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Walz to deploy National Guard to help ease COVID-19 surge

Minnesota Gov. Tim Walz announces measures on Friday, Oct. 15, 2021, to use the Minnesota National Guard to alleviate staffing shortages at health care facilities that have been hit hard by the COVID-19 surge. The governor spoke outside North Memorial Health Hospital in the Minneapolis suburb of Robbinsdale. (AP Photo/Grant Schulte)

ROBBINSDALE, Minn. (AP) — Gov. Tim Walz said Friday he’ll use the Minnesota National Guard to help alleviate staffing shortages at care facilities that are struggling to cope with the surge in COVID-19 cases among unvaccinated Minnesotans.

“These folks need respite care. They’re at a breaking point. They can’t go anymore,” Walz said.

The governor went to North Memorial Health Hospital to announce plans for relieving overstretched staffs at long-term care facilities that prevent hospitals from discharging patients into transitional care centers. More than 400 Minnesota hospital patients are currently waiting for beds to open up are taking up space needed for incoming patients, he said.

Walz said the number of soldiers who will provide that relief and their exact roles have yet to be determined, but said it would be a “fairly large contingent.”

“We’re not going to send untrained National Guard into an ICU unit, but we can give them the training necessary to provide … the long-term care for the other folks,” he said.

Hospitals across Minnesota are at or near capacity. They’re currently treating just over 1,000 COVID-19 patients. But officials say the problem is not just due to the coronavirus, but also other conditions such as heart attacks, strokes, trauma, scheduled surgeries and a backlog of procedures that began building up earlier in the pandemic.

The governor also reactivated an emergency staffing pool that operated earlier in the pandemic to help care centers that suddenly found themselves with too few workers. And he announced plans to expand the availability of rapid testing with at least six more community sites to make it easier for people with symptoms to get results back in minutes. The Guard said 75 members would support the testing push, a role the Guard also filled earlier in the pandemic.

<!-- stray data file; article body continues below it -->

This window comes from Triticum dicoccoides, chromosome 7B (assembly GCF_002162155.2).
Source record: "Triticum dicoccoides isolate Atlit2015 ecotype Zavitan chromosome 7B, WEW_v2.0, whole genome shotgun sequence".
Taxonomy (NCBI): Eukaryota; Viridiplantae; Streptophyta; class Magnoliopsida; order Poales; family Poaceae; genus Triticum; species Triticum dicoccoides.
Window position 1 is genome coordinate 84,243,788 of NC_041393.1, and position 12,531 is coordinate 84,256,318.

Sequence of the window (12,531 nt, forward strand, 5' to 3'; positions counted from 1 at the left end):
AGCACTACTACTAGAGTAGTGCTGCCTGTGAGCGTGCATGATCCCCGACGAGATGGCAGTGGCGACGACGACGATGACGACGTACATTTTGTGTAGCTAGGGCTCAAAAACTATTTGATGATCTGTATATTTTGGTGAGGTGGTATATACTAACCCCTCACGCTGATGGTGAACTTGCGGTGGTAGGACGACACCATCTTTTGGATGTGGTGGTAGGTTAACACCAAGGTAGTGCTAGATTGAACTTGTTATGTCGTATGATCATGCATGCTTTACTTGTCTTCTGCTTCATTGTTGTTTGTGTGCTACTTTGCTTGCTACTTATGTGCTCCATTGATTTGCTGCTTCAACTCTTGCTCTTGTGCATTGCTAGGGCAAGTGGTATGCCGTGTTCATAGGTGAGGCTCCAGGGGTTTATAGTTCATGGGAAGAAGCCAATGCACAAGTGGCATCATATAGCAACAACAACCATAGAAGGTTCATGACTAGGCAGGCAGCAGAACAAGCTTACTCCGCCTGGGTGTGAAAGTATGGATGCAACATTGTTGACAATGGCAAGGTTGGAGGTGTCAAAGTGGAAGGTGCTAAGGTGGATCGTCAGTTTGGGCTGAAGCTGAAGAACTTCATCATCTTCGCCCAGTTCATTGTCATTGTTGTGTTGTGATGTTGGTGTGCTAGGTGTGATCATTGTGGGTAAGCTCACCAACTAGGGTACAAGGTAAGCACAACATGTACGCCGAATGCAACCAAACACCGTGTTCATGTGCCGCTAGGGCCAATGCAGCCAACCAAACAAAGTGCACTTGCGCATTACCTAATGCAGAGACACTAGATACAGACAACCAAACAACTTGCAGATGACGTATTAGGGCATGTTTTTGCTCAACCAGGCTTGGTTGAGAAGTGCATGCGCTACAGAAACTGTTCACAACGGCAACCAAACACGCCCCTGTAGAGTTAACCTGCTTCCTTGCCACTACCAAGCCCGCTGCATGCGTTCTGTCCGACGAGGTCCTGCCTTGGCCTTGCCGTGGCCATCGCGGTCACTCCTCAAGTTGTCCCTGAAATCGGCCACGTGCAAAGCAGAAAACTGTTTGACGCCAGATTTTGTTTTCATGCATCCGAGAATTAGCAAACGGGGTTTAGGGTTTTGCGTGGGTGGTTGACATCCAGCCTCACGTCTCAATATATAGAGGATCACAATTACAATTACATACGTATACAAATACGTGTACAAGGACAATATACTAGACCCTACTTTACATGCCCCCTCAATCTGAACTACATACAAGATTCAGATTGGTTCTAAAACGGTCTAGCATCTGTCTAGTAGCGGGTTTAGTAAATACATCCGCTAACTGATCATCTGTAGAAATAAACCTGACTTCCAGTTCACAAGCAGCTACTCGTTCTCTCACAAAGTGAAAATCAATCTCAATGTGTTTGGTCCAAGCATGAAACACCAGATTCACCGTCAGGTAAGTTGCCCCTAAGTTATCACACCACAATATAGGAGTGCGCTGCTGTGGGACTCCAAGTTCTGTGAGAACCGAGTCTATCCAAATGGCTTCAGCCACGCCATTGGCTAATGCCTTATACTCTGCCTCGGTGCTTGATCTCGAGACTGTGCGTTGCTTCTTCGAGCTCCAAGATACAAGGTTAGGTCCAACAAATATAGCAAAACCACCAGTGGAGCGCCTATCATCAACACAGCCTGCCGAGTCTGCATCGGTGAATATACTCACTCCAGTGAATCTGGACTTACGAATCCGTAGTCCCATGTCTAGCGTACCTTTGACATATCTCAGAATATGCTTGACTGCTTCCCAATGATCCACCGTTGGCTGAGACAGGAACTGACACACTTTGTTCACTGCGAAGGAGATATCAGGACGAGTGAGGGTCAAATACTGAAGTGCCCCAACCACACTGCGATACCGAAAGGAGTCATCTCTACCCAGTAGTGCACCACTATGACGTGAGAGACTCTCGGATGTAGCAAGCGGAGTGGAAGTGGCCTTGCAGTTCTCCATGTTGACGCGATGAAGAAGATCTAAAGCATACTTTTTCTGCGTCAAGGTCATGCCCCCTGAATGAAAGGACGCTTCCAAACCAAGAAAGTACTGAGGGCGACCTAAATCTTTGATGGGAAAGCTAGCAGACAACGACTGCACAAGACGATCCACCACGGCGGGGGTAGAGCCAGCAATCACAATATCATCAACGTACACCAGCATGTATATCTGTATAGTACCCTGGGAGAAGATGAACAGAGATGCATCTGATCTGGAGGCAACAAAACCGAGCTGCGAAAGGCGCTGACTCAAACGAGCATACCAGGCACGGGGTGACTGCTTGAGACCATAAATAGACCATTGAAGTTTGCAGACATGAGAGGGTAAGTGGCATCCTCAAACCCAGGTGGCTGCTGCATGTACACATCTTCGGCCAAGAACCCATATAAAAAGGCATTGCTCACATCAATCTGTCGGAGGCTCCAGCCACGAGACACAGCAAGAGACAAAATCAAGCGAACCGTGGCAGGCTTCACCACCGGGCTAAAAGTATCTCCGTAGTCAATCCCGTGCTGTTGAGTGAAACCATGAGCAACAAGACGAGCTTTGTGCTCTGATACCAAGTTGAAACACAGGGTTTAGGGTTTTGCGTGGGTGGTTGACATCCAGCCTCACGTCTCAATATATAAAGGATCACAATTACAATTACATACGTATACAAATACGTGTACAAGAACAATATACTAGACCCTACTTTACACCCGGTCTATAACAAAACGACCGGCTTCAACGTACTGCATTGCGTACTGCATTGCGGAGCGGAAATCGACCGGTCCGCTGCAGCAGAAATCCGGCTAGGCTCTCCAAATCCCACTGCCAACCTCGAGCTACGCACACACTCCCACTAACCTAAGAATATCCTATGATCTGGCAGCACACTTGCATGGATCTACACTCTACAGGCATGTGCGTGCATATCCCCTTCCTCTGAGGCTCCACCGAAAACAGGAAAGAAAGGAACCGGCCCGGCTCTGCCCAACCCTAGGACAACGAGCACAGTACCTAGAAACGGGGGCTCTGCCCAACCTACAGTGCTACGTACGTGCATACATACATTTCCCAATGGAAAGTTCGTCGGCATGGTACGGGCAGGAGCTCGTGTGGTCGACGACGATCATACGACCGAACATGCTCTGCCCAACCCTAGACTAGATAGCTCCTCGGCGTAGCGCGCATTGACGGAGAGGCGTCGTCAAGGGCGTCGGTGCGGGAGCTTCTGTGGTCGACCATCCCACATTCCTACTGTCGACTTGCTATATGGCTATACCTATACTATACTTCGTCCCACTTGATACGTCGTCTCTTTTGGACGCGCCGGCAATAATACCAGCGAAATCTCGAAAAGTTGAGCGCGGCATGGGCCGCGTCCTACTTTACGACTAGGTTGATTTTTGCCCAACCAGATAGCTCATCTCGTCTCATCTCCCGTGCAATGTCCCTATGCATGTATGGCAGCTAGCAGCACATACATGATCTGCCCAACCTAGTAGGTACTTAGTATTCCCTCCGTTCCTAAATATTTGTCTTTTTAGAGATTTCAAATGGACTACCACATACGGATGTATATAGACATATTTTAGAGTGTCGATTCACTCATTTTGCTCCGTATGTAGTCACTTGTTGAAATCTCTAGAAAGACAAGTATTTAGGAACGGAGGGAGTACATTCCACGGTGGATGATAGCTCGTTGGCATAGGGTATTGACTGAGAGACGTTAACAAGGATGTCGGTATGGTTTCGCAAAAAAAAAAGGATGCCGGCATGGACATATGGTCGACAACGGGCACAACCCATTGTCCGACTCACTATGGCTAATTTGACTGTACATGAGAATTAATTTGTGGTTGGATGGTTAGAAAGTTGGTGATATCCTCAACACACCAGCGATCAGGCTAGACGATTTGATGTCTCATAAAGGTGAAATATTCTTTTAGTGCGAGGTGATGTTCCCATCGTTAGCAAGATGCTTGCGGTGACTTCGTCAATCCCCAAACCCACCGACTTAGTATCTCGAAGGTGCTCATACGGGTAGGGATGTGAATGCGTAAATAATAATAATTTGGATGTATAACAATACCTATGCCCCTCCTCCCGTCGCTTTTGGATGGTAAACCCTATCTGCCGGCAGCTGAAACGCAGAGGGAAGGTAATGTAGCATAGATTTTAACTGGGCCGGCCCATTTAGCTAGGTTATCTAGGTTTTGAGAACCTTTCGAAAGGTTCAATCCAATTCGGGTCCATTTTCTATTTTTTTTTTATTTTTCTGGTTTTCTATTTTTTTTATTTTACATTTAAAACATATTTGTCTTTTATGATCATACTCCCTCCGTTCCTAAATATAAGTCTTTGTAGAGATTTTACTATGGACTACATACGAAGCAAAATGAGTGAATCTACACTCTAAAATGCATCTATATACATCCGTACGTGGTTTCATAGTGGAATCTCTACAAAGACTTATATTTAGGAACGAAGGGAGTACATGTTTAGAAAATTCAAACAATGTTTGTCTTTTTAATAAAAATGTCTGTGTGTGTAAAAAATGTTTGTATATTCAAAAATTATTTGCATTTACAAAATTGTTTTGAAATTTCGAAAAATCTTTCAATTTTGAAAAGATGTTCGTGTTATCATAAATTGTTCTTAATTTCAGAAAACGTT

Dr. Kevin Croston, CEO of the North Memorial Health system, said the “roller coaster” that his employees are enduring is happening all over Minnesota.

“Our teams are now more stressed than they’ve ever been,” Croston said. “And we have critical staffing shortages layered on top of that that we didn’t have a year ago.”

Andy Cochrane, chief hospital officer at North Memorial Health, said the average age of hospitalized patients is going down with each wave. He said 96% of intensive care patients at North Memorial’s hospitals in Robbinsdale and Maple Grove who test positive are unvaccinated, while 77% testing positive in their medical-surgical units haven’t been immunized.

Walz and Health Commissioner Jan Malcolm said they were heartbroken to hear from caregivers that they’ve become afraid to go out in public in their scrubs because they’re increasingly getting abused by people who somehow blame them for the pandemic, or still deny that COVID-19 is real.

“That is just so incredibly offensive that these people who are literally putting their lives on the line to save ours are not being treated today with the same kind of respect that they were treated with when this began,” Malcolm said.

Walz called on the Legislature once again to pass a emergency waivers and other measures he proposed earlier to ease the pressure on care facilities.

But plans remain stalemated for a special session to deal with that proposal and others. Republican Senate Majority Leader Jeremy Miller, of Winona, sent Walz a letter Friday indicating his caucus is still unwilling to guarantee they won’t use the special session to fire Malcolm, which is one of the governor’s conditions for calling them back to St. Paul. Walz urged lawmakers to put aside their differences and get something done.

“This should have been over. The economy could be stronger. We could have more people alive,” Walz said. “The idea that we’re losing 25 Minnesotans a day to a preventable disease that is almost 99-plus percent preventable if you get a vaccine is unconscionable. We’re better than this.”